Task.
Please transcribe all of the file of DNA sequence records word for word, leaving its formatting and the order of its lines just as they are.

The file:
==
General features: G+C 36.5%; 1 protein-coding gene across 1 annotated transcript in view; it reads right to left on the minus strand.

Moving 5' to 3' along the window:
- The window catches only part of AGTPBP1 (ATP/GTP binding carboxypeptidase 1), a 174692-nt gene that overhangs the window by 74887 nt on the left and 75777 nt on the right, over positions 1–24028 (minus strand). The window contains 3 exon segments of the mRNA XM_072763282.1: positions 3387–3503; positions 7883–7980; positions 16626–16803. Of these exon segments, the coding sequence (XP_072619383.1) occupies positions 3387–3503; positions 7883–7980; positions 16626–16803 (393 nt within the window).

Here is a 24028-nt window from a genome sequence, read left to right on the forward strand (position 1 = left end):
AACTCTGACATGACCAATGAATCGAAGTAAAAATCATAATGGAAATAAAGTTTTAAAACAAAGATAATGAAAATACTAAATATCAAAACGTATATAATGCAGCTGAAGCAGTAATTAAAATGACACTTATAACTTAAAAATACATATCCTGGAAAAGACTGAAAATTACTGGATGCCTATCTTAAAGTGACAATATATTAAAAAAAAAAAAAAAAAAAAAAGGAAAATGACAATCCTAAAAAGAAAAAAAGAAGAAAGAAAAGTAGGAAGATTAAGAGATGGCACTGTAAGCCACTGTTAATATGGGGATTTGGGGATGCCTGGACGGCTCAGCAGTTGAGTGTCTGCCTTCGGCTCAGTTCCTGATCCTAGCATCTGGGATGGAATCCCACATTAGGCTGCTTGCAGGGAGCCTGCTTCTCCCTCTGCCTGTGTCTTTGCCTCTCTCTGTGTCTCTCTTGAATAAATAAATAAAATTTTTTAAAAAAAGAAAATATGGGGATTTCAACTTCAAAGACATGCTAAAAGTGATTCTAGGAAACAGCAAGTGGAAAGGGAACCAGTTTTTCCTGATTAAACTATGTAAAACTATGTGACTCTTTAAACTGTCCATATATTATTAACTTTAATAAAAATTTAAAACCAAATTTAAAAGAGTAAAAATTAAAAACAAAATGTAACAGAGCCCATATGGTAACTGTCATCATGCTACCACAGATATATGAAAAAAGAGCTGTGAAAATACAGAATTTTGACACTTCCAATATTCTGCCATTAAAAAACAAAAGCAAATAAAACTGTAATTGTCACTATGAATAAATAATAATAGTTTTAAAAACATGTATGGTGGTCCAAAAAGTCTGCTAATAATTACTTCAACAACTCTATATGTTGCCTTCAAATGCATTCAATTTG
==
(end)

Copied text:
General features: G+C 36.5%; 1 protein-coding gene across 1 annotated transcript in view; it reads right to left on the minus strand.

Moving 5' to 3' along the window:
- The window catches only part of AGTPBP1 (ATP/GTP binding carboxypeptidase 1), a 174692-nt gene that overhangs the window by 74887 nt on the left and 75777 nt on the right, over positions 1–24028 (minus strand). The window contains 3 exon segments of the mRNA XM_072763282.1: positions 3387–3503; positions 7883–7980; positions 16626–16803. Of these exon segments, the coding sequence (XP_072619383.1) occupies positions 3387–3503; positions 7883–7980; positions 16626–16803 (393 nt within the window).

Here is a 24028-nt window from a genome sequence, read left to right on the forward strand (position 1 = left end):
AACTCTGACATGACCAATGAATCGAAGTAAAAATCATAATGGAAATAAAGTTTTAAAACAAAGATAATGAAAATACTAAATATCAAAACGTATATAATGCAGCTGAAGCAGTAATTAAAATGACACTTATAACTTAAAAATACATATCCTGGAAAAGACTGAAAATTACTGGATGCCTATCTTAAAGTGACAATATATTAAAAAAAAAAAAAAAAAAAAAAGGAAAATGACAATCCTAAAAAGAAAAAAAGAAGAAAGAAAAGTAGGAAGATTAAGAGATGGCACTGTAAGCCACTGTTAATATGGGGATTTGGGGATGCCTGGACGGCTCAGCAGTTGAGTGTCTGCCTTCGGCTCAGTTCCTGATCCTAGCATCTGGGATGGAATCCCACATTAGGCTGCTTGCAGGGAGCCTGCTTCTCCCTCTGCCTGTGTCTTTGCCTCTCTCTGTGTCTCTCTTGAATAAATAAATAAAATTTTTTAAAAAAAGAAAATATGGGGATTTCAACTTCAAAGACATGCTAAAAGTGATTCTAGGAAACAGCAAGTGGAAAGGGAACCAGTTTTTCCTGATTAAACTATGTAAAACTATGTGACTCTTTAAACTGTCCATATATTATTAACTTTAATAAAAATTTAAAACCAAATTTAAAAGAGTAAAAATTAAAAACAAAATGTAACAGAGCCCATATGGTAACTGTCATCATGCTACCACAGATATATGAAAAAAGAGCTGTGAAAATACAGAATTTTGACACTTCCAATATTCTGCCATTAAAAAACAAAAGCAAATAAAACTGTAATTGTCACTATGAATAAATAATAATAGTTTTAAAAACATGTATGGTGGTCCAAAAAGTCTGCTAATAATTACTTCAACAACTCTATATGTTGCCTTCAAATGCATTCAATTTG